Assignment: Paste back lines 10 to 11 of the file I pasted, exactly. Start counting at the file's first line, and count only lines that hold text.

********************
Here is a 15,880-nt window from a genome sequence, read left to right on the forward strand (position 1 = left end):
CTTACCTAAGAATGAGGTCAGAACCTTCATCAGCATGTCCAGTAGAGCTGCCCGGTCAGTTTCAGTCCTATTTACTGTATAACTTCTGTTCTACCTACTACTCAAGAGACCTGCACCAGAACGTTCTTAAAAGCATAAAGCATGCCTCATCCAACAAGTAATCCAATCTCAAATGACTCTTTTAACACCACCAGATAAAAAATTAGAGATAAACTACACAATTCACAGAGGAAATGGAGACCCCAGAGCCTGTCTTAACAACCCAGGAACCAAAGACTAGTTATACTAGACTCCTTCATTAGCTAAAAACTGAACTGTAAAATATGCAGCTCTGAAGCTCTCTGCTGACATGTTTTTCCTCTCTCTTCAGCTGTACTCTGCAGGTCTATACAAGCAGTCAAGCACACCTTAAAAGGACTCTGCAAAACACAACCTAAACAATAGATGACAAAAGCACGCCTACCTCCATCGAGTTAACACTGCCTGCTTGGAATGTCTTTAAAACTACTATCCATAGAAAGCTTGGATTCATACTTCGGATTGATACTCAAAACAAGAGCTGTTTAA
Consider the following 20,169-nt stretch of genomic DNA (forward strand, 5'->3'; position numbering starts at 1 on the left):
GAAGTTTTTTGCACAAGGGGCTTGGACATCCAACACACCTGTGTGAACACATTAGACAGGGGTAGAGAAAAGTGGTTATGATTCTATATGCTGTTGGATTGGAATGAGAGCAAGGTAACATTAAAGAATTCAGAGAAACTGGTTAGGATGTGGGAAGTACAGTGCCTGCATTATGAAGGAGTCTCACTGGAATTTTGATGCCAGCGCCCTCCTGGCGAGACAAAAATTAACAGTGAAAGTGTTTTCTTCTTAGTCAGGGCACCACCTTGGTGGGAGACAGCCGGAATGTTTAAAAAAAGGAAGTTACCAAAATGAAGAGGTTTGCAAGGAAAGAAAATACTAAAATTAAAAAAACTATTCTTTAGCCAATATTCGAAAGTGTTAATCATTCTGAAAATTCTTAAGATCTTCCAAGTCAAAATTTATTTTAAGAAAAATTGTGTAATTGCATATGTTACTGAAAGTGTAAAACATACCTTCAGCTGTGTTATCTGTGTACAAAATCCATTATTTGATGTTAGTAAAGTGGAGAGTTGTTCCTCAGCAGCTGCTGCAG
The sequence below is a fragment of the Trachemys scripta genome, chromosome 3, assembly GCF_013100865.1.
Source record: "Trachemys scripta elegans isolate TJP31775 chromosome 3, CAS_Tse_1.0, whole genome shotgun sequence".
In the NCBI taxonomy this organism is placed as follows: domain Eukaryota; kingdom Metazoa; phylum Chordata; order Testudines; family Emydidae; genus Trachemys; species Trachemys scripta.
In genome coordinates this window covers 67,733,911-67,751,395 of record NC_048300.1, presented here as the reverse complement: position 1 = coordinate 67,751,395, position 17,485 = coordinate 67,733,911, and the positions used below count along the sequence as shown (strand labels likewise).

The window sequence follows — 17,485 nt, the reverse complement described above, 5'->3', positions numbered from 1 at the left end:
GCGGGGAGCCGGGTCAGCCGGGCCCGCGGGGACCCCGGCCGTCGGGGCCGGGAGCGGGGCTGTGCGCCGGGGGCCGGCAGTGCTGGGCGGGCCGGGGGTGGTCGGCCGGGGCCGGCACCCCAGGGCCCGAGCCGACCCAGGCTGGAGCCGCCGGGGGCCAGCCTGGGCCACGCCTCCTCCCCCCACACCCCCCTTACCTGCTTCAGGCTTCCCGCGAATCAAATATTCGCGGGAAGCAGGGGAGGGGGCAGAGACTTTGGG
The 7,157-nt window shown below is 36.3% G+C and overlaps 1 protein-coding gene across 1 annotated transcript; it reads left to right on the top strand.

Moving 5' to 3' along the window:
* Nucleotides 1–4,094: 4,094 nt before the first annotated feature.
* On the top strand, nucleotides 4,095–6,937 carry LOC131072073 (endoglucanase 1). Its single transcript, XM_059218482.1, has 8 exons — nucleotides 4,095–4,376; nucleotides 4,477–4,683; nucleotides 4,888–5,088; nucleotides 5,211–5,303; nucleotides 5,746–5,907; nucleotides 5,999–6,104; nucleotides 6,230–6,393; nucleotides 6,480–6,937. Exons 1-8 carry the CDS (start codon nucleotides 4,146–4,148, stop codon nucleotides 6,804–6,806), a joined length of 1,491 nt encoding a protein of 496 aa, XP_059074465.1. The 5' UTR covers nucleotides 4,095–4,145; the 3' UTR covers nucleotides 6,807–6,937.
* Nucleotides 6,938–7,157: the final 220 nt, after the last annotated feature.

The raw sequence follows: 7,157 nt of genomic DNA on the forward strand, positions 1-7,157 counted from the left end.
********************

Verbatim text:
GCGGGGAGCCGGGTCAGCCGGGCCCGCGGGGACCCCGGCCGTCGGGGCCGGGAGCGGGGCTGTGCGCCGGGGGCCGGCAGTGCTGGGCGGGCCGGGGGTGGTCGGCCGGGGCCGGCACCCCAGGGCCCGAGCCGACCCAGGCTGGAGCCGCCGGGGGCCAGCCTGGGCCACGCCTCCTCCCCCCACACCCCCCTTACCTGCTTCAGGCTTCCCGCGAATCAAATATTCGCGGGAAGCAGGGGAGGGGGCAGAGACTTTGGG
The 7,157-nt window shown below is 36.3% G+C and overlaps 1 protein-coding gene across 1 annotated transcript; it reads left to right on the top strand.